Campus survivors: make some noise

Survivors of campus sexual violence — including assault, harassment, stalking, and dating abuse — are invited to step forward to share their stories with the world. The team behind The Invisible War is making a documentary about sexual violence on U.S. campuses, and is looking for survivors willing to talk about their experiences. This is a great opportunity for those looking to speak about the coercion they have faced and expose rape culture and administrative abuse on their campuses. Coming forward as a survivor can be tough, but — as the last few years of student anti-violence activism have shown — can also instigate institutional change.

The producer writes:

We’re an Oscar and Emmy nominated film team currently working on a film that  examines the proliferation of sexual assaults on college campuses, the devastating toll they take on survivors, their families and the community at large,  and the failure of institutions to seek appropriate redress for these crimes. We are looking to speak with survivors of campus assaults as part of our background research.  All information imparted to us will be kept confidential.  Our most recent film, The Invisible War, broke the story of the epidemic of rape in our US military and led to significant policy changes. Anyone interested in sharing with us their story should email us at:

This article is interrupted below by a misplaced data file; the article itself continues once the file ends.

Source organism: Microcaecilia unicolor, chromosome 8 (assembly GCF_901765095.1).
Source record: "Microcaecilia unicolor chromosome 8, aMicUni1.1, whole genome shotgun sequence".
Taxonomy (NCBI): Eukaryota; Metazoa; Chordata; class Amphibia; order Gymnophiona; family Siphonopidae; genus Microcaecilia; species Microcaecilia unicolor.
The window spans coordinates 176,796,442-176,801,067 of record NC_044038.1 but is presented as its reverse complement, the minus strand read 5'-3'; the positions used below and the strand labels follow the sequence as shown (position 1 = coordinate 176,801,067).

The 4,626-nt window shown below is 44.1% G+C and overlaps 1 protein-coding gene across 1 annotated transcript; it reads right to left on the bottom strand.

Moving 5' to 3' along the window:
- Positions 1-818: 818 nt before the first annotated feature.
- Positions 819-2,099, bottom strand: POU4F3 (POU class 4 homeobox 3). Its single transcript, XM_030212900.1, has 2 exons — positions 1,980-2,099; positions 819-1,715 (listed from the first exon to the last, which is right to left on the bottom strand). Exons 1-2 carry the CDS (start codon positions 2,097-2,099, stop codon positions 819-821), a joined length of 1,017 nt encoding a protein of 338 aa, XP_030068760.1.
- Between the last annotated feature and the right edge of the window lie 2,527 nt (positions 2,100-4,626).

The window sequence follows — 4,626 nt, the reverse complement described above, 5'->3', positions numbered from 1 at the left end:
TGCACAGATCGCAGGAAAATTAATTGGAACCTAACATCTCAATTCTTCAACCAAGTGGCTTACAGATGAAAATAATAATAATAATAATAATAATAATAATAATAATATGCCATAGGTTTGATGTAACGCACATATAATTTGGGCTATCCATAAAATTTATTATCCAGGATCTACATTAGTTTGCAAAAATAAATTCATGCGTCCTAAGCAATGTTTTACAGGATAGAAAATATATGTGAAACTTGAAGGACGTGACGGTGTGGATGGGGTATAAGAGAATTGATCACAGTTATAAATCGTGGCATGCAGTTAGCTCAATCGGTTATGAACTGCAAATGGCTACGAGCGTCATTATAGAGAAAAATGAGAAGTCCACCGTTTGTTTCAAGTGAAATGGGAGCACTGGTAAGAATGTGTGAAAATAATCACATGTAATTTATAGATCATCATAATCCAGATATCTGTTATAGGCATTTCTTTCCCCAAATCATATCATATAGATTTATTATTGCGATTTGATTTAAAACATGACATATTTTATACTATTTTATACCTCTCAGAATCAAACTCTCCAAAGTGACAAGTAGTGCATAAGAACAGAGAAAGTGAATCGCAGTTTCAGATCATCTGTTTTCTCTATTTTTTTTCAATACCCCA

I’ve interviewed with the crew to put pressure on both my university and the Department of Education to take a stronger stance against sexual violence. If you think you’re up for it, join dozens of fellow survivors to speak out to demand safe, just campuses.

New Haven, CT

Alexandra Brodsky is a senior editor at and student at Yale Law School. Alexandra also serves as the Board Chair of Know Your IX, a national student-led movement to end gender violence, which she co-founded and previously co-directed. Alexandra has written for publications including the New York Times, the Atlantic, the Guardian, and the Nation, and she is the co-editor of The Feminist Utopia Project: 57 Visions of a Wildly Better Future. She has spoken about violence against women and reproductive justice at campuses across the country and on MSNBC, ABC, NBC, CBS, CNN, FOX, and NPR. At Yale Law, Alexandra studies antidiscrimination law and is a member of the Veterans Legal Services Clinic. After graduation, she will represent girls facing discriminatory suspensions and expulsions as a Skadden Fellow at the National Women's Law Center. Most importantly, Alexandra is the mommy to Margot, a tiny pomchi rescue from North Carolina

Alexandra Brodsky is a senior editor at and student at Yale Law School.

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